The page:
Elsevier just blinked on the Research Works Act. It’s an entirely welcome development… but it’s unlikely to help them very much.
As with the 2007 protest, throwing the least-essential part of their strategy to the wolves only made sense, no doubt. Moreover, the RWA didn’t look like passing anyway, so why dwell? Call DC, call off the paid legislators, done. The only obvious cost is a minuscule amount of face on the part of those legislators, and legislators are accustomed to that, so they’ll keep taking Elsevier’s phone calls.
Will this allow Elsevier to regain face with boycotters? The Loon rather doubts it. It might have done once, but because The Cost of Knowledge has three parts to its manifesto, boycotters have been introduced to more about Elsevier than just its shady dealings with legislators. Boycotters will see this move for what it is: a sop to the wolves.
Will it allow Elsevier to regain face with provosts? Yes… for now… but the next comically oversized bill presented to a library whose provost is on the signatory list will (if the librarians have the sense deity gave a loon) make its way upstairs and cause Elsevier more heartburn than it’s worth. It’s an uneven form of market discipline, and it won’t last long, but it might help poor Purdue.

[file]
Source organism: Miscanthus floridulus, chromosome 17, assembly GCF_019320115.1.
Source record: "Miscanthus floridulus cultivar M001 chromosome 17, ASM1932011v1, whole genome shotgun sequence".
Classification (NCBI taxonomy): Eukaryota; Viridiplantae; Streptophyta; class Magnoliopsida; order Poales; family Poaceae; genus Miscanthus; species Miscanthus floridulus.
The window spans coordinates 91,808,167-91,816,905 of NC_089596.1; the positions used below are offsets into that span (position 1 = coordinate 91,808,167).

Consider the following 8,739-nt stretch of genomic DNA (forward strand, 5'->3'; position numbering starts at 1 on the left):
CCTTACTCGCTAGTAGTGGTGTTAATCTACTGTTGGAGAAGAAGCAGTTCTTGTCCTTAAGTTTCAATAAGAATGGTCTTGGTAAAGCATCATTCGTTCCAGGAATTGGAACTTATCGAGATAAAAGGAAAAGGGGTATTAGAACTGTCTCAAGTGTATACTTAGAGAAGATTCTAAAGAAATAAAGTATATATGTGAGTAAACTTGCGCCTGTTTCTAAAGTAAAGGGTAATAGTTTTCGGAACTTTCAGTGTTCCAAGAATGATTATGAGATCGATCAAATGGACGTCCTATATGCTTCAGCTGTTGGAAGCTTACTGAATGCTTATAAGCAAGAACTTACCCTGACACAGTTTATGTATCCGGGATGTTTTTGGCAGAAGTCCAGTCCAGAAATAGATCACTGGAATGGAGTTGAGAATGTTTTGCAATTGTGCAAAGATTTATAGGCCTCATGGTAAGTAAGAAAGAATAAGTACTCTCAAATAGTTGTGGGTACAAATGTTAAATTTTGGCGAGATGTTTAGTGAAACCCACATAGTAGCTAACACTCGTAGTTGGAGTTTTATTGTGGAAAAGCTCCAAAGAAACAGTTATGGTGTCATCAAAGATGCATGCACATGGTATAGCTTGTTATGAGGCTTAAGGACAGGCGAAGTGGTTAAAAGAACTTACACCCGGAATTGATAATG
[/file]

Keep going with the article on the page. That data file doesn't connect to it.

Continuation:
PubMed Central is probably safe from open Elsevierian meddling of the RWA sort henceforth. It’s here to stay, then, and open-access advocates should count that a significant victory. The Loon wouldn’t be entirely surprised to see the PRISM Coalition make a reappearance, as Elsevier tries less open (so to speak) methods of throwing sand in the gears, but the PRISM Coalition never did accomplish anything and seems unlikely to now.
Given that, the question in the Loon’s mind is whether PubMed Central can serve as a legislative wedge for FRPAA: “if it works for medicine, why doesn’t it make sense for all of science?” It can, in the sense that the identical instant Elsevier gets caught in serious anti-FRPAA lobbying, the boycotters will bay at their heels again. It won’t, in the sense that legislators haven’t the least clue what PubMed Central is, even after RWA.
The Loon has improved her personal odds of FRPAA passage… but only to 60%, this time around. It’ll be back if it fails; it always has.
If it doesn’t serve as legislative wedge, however, there’s a slim chance it’ll serve as cover for one of the other big government science funders to go it alone. The NSF is the likeliest candidate, of course, but they’re also the fattest target for the ire of such as Elsevier, so who knows? Like as not they’ll be content to sit back and wait for FRPAA.
As for the Loon, she rather thinks she enjoys helping make Elsevier blink. Let’s try it again!
Elsevier blinks, once by Library Loon, unless otherwise expressly stated, is licensed under a Creative Commons Attribution 3.0 United States License.